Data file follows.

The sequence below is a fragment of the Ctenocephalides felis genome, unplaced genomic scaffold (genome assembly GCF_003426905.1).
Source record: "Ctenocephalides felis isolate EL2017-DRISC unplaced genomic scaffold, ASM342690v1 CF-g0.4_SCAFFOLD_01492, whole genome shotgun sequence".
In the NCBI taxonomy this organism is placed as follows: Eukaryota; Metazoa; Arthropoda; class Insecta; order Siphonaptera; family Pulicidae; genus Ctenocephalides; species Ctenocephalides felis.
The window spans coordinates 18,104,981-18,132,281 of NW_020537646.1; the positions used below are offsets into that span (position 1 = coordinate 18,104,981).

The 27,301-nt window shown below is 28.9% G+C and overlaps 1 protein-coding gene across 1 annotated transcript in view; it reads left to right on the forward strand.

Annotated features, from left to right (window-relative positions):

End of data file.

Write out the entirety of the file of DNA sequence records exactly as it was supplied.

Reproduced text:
The sequence below is a fragment of the Ctenocephalides felis genome, unplaced genomic scaffold (genome assembly GCF_003426905.1).
Source record: "Ctenocephalides felis isolate EL2017-DRISC unplaced genomic scaffold, ASM342690v1 CF-g0.4_SCAFFOLD_01492, whole genome shotgun sequence".
In the NCBI taxonomy this organism is placed as follows: Eukaryota; Metazoa; Arthropoda; class Insecta; order Siphonaptera; family Pulicidae; genus Ctenocephalides; species Ctenocephalides felis.
The window spans coordinates 18,104,981-18,132,281 of NW_020537646.1; the positions used below are offsets into that span (position 1 = coordinate 18,104,981).

The 27,301-nt window shown below is 28.9% G+C and overlaps 1 protein-coding gene across 1 annotated transcript in view; it reads left to right on the forward strand.

Annotated features, from left to right (window-relative positions):